Best Supporting Actor winner Ebon Moss-Bachrach pointed out that the lines between comedy and drama are frequently becoming more blurred – raising the comic elements that were so crucial to Succession, the winner of Outstanding Drama Series. The cast and crew also frequently pointed out that the show’s half-hour run time meant that traditionally it would be placed amongst comedies; this distinction was enforced by the rules of the Emmys themselves until 2021. 

Categorisation now mainly depends on what showrunners submit the show for, but the legacy of time-based distinctions remains, and the show (in our opinion) does have the comic chops to qualify – frustrating though it may be to see more overtly comedic shows such as Abbot Elementary and Barry miss out. Ayo Edibiri, who won Outstanding Supporting Actress, is an established stand-up comedian, while Jeremy Allen White played a lead role in Shameless, a programme which similarly blurred the line, switching its categorization at the Emmys from drama to comedy three seasons into its run.

Quinta Brunson (Abbott Elementary), who became the first black woman to win Outstanding Lead Actress in a Comedy since 1981, utilised her press room time to express admiration for many of the comedy heroes she had met over the course of the night. When asked if there were any shows she would particularly like to guest-star on, the former Buzzfeed star also mentioned her enjoyment of Jury Duty, prefacing it with an acceptance that she couldn’t guest star on it before changing her mind: “I don’t know, that guy didn’t know who James Marsden was so maybe I could!”

Other highlights included Paul Walter Hauser (Black-Bird, The Afterparty, Cobra Kai) plugging his rap alter-ego Signet Ringer (which currently has 70 monthly listeners on Spotify), Brian Cox (Succession) sitting off camera in jovial protest at having to speak to us, and the general bemusement of major stars at the technical difficulties posed by journalists asking questions virtually with terrible microphones, wildly varying volume levels and even wilder variations in sleep levels and coherence.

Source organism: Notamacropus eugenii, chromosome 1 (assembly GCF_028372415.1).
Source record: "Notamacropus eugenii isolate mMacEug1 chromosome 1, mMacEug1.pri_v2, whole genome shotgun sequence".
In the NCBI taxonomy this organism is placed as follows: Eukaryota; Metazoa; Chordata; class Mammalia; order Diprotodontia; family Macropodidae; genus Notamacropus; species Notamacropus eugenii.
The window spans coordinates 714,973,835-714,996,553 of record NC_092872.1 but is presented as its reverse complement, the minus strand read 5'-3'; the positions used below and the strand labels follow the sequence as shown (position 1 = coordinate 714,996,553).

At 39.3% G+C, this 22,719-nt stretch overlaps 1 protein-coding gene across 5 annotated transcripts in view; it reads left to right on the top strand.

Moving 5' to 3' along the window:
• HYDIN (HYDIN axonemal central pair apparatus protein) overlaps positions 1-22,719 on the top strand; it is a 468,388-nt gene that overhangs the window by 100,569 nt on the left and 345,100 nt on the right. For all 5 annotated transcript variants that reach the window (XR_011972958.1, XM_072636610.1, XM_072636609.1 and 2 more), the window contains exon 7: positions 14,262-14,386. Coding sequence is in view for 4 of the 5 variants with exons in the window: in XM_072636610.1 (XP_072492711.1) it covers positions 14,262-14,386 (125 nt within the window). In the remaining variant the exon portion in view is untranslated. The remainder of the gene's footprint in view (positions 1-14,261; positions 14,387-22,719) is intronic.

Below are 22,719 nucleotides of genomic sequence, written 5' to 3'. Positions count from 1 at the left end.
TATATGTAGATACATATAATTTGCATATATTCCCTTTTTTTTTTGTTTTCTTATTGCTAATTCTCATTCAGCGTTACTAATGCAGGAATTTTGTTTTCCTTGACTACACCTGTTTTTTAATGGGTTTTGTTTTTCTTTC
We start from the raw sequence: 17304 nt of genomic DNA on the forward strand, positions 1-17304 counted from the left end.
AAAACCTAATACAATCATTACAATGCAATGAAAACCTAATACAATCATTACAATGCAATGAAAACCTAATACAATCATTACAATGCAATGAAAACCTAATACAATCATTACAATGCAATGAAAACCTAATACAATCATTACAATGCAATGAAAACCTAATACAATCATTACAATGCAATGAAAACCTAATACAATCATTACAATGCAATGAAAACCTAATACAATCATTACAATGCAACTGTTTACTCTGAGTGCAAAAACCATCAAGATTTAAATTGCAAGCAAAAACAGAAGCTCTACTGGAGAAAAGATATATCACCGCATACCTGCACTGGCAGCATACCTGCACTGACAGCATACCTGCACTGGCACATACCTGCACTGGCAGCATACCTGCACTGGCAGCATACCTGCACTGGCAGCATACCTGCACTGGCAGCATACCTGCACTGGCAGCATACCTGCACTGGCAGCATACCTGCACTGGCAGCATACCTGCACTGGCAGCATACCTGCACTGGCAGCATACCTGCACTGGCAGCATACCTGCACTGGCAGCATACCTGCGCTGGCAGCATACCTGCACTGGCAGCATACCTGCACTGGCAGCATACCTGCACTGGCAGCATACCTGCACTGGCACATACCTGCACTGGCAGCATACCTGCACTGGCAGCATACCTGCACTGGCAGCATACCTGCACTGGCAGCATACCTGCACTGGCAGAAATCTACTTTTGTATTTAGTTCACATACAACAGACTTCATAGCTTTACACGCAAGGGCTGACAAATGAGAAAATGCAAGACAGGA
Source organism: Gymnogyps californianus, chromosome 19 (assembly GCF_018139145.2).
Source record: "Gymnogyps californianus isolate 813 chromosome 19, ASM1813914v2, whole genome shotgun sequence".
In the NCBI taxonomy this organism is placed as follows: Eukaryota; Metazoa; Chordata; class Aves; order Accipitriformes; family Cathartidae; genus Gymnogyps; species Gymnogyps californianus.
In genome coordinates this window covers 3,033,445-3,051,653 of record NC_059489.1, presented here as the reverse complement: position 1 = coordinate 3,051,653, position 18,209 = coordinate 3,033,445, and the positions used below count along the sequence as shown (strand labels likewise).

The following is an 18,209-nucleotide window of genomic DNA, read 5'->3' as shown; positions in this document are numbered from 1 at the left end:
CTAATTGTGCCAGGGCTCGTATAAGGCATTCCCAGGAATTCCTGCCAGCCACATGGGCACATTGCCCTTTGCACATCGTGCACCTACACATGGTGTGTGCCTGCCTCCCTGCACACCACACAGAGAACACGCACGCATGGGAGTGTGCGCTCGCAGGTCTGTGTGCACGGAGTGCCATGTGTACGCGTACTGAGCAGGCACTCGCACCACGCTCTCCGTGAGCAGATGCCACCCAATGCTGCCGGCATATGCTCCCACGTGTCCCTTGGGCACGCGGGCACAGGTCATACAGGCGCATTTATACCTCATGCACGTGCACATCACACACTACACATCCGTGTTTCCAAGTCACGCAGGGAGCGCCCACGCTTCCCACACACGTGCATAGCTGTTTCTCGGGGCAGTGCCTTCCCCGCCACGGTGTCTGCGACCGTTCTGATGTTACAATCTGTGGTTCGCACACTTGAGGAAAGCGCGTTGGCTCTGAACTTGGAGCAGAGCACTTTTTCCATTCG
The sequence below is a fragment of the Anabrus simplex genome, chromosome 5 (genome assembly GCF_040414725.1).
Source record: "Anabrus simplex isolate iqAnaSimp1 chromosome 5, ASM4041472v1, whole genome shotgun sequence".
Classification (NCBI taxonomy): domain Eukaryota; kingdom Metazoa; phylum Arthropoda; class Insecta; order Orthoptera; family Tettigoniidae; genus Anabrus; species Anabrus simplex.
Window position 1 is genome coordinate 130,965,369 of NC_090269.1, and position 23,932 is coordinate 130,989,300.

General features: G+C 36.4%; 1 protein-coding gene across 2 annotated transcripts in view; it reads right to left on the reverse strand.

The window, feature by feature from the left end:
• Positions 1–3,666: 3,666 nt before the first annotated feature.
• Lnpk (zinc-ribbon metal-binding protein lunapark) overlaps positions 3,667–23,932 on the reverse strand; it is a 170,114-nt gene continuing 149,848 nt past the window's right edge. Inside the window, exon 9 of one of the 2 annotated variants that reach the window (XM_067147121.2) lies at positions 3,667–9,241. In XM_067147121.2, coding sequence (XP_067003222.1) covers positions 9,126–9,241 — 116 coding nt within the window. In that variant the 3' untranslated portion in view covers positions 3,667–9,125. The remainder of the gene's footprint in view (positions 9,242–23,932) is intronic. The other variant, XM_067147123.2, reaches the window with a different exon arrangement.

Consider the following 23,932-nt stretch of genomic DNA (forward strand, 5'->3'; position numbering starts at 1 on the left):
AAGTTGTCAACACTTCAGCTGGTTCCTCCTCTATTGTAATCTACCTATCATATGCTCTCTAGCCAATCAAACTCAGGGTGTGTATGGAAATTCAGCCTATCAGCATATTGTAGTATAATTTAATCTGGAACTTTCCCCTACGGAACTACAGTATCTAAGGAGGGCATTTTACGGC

Jesse Armstrong and Mark Mylod provided fascinating insight into the writing process of Succession, particularly Connor’s Wedding (if you know you know), while Niecy Nash-Betts, winner of Outstanding Supporting Actress In A Limited Or Anthology Series – took the time to expand upon thanking herself in her acceptance speech, explaining “I’m the only one who knows what it cost me, I’m the only one who knows how many nights I cried because I couldn’t be seen for a certain type of role […] I believed in me […] I hope my speech was a delicious invitation for people to do just that.”

At a crisp ten to five in the morning, as the cast of Succession filed jubilantly out of shot after the last interview of the night and the 75th Emmys came to a close, three key thoughts stuck in the mind. 

The first of these was that the event had been an incredible celebration of the influence and joy of television: and a historic one at that, with this the first year that both Actress in a Comedy awards went to black women.

The second was that it had been an immense privilege to be a part of the process and contribute to coverage of the joy of such talented actors and showrunners at being formally recognised. 

And the third? That it was probably time to go to bed.